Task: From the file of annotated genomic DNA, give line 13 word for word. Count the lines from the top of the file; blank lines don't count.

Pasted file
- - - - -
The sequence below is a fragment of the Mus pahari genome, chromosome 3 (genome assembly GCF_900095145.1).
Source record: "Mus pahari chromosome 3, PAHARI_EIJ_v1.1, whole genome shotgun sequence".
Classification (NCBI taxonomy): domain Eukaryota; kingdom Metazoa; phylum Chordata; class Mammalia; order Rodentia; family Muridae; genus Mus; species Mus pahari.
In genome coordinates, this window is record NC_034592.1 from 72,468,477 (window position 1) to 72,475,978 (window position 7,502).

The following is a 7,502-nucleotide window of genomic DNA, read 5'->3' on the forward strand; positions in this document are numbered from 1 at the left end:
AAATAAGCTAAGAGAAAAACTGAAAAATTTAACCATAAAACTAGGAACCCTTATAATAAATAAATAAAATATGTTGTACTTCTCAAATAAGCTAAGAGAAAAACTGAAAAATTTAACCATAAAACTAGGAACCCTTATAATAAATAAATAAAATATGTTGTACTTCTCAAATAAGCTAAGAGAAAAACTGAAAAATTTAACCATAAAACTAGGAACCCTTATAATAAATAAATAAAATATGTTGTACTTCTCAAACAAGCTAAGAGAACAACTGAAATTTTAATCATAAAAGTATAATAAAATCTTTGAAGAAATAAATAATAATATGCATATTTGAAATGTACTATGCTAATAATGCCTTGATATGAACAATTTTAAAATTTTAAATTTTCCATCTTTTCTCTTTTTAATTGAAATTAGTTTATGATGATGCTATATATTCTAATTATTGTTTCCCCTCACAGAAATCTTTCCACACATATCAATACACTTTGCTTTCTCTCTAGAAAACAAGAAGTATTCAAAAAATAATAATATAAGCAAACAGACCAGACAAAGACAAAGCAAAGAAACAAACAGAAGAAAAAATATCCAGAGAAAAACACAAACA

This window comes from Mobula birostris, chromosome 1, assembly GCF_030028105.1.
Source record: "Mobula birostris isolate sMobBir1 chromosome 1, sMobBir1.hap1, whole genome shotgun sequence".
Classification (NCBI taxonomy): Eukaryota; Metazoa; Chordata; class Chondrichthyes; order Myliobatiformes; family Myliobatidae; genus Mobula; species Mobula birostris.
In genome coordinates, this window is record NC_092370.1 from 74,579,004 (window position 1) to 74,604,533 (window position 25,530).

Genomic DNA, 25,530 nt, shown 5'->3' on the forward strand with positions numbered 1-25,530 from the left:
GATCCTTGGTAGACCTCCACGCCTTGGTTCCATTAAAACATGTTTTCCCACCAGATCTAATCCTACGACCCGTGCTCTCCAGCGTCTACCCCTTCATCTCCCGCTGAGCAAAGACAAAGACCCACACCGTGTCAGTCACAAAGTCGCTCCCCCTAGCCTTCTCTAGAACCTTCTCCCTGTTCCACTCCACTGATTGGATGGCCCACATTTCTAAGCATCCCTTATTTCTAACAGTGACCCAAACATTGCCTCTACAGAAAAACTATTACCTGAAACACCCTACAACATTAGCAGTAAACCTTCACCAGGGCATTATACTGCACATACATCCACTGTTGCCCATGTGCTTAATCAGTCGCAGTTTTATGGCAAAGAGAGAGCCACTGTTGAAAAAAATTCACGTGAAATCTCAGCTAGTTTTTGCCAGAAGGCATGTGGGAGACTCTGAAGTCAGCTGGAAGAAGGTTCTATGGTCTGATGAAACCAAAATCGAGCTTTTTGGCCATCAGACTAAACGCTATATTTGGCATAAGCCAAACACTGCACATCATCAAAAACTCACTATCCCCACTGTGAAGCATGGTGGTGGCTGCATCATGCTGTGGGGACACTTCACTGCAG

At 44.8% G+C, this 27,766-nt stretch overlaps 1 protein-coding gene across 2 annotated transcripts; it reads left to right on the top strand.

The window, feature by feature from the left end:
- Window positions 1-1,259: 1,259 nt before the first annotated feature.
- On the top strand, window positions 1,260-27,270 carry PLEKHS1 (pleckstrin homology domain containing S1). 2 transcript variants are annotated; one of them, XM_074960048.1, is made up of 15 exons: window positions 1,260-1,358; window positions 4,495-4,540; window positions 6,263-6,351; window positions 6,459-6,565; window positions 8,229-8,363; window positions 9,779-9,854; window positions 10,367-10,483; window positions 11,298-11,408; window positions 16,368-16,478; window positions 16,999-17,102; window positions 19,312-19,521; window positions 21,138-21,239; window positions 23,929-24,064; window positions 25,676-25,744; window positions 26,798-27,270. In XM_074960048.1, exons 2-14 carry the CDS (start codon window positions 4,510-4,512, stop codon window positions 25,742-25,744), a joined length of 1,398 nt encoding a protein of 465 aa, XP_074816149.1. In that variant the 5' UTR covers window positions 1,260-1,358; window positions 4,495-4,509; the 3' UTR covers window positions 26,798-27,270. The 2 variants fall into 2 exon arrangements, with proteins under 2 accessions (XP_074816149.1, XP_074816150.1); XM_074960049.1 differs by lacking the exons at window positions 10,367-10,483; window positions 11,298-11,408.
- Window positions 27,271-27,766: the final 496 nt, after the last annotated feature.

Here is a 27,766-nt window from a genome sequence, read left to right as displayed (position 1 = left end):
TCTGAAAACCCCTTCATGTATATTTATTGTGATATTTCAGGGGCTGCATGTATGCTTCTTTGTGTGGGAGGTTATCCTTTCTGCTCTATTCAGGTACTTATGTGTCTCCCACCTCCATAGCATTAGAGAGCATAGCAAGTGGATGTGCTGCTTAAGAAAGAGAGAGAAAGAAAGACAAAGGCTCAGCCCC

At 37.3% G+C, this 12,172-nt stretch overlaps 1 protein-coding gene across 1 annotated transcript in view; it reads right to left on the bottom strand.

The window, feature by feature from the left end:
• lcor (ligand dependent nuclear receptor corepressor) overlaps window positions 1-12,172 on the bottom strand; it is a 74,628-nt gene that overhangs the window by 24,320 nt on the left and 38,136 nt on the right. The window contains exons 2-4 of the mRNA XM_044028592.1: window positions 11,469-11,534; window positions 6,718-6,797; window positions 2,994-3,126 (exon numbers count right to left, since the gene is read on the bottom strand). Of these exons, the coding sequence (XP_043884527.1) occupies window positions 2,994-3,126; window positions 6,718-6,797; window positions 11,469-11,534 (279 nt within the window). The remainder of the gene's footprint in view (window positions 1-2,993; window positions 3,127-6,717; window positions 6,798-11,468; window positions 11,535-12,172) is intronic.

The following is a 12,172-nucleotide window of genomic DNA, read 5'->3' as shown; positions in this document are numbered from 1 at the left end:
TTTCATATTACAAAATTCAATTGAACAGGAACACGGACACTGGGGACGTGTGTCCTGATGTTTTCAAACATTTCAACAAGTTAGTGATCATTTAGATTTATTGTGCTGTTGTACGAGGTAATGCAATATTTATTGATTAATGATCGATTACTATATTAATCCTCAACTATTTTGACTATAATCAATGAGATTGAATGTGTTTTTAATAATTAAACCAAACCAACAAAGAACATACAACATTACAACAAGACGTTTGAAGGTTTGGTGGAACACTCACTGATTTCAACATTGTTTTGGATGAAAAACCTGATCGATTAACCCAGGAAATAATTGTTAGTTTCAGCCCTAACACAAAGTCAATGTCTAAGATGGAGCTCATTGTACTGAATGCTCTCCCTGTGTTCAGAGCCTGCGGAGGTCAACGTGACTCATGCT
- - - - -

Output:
At 44.8% G+C, this 27,766-nt stretch overlaps 1 protein-coding gene across 2 annotated transcripts; it reads left to right on the top strand.